This band gets better with every release. Bryan Steele was a hidden gem of the St. Louis music scene. He will certainly be missed.
By Jeremy Essig
By Jason Robinson
By Hans Morgenstern
By Joseph Hess
By Peter Gilstrap
By Julia Burch
By Jeremy Essig
By Nathan Smith
Dear Vincent's These Boots Will Take Me Far From Here EP (and this weekend's release show) represent the closing of a chapter: Vocalist Bryan Steel will soon start a three-year stint in the military. Until the band regroups, fans can take solace in this brief but loaded EP. Here continues the correspondence the band started on last year's So Long Winter EP, a conversation between Vincent Van Gogh and his brother Theo. On this new EP the story line is a bit more diffuse; you don't have to know much about the Dutch master to enjoy well-mannered and cinematic folk songs. But even if the band is still continuing on the same narrative arc, its sound has become bigger and bolder this time around.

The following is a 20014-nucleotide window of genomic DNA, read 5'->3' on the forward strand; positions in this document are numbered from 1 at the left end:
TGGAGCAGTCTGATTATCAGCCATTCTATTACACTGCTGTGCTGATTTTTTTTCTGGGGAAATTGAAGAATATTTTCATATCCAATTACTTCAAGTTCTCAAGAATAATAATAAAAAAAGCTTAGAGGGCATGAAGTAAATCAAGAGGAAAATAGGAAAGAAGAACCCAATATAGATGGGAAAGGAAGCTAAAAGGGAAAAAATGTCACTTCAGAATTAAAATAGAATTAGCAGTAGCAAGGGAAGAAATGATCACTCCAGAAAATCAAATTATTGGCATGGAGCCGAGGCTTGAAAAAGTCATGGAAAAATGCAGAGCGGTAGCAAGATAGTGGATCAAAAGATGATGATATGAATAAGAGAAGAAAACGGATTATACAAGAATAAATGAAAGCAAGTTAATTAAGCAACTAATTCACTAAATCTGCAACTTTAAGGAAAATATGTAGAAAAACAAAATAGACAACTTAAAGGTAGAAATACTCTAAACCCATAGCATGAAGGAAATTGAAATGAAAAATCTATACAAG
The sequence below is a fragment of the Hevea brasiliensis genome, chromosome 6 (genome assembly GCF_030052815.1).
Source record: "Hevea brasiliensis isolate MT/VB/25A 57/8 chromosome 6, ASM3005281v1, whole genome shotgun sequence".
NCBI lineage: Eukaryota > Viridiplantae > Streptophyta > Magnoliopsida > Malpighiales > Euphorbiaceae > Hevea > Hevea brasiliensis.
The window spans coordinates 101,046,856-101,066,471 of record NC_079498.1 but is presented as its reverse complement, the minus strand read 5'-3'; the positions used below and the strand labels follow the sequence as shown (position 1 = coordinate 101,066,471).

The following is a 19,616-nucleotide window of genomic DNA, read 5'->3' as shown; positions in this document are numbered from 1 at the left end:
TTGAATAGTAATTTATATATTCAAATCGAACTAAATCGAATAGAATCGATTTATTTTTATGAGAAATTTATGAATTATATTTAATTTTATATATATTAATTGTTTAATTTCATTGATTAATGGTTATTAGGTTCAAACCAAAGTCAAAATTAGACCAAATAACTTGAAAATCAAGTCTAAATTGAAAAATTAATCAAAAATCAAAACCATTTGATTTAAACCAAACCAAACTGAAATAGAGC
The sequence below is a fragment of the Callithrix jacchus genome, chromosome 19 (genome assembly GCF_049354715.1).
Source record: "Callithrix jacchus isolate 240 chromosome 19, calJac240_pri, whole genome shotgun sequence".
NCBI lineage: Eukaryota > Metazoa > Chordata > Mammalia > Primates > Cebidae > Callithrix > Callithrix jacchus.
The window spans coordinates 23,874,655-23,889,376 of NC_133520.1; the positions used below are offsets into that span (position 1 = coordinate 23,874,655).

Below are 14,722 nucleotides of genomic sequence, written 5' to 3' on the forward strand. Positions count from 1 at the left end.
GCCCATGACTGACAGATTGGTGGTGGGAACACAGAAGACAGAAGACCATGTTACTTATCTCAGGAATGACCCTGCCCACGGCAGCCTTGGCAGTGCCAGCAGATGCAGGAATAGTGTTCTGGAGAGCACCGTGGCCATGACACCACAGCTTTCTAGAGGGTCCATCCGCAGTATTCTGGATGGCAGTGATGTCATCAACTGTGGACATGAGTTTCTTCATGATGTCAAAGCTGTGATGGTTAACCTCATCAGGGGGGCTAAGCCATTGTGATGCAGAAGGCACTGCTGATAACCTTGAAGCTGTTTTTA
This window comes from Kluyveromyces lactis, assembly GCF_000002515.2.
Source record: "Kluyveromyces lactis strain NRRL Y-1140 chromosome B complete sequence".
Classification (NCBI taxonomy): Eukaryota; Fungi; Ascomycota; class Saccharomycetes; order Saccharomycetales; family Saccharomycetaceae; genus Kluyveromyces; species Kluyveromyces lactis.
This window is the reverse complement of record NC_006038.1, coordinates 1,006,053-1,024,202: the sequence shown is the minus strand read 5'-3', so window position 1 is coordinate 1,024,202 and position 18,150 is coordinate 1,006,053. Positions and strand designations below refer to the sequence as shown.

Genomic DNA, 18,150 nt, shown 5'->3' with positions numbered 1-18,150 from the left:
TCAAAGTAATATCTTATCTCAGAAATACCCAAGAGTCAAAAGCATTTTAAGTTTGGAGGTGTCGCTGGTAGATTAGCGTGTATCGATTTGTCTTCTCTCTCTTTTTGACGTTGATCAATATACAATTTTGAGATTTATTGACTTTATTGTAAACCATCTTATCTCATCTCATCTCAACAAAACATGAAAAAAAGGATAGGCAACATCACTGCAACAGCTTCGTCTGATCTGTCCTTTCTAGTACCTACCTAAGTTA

Part of this can be attributed to Dear Vincent's expanded lineup; it's now recording as a six-piece. Steel still guides these songs with an unshakably deep tenor voice, but his bandmates take a looser approach to the arrangements. Plucky slapback guitar notes and jaunty whistles attend the opening of "Science of Slumber," which builds to a trumpet-led march with a fair bit of sunshine. Likewise, lead-off track "The Sculptor of Cyprus" undercuts the mournful, decaying ambient textures and rainstorm percussion with shanty-worthy accordion riffs and trebly guitar upstrokes. Between this nuance and the band's fearless performances, Here is a fully realized version of Dear Vincent's vision.
But the group works best with an undercurrent of drama, something the closing track "A Will for the Living" delivers. Heavy piano chords, overdriven guitar lines and a gradually swelling coda suggest that it builds pretty songs just to see what it takes to tear them apart.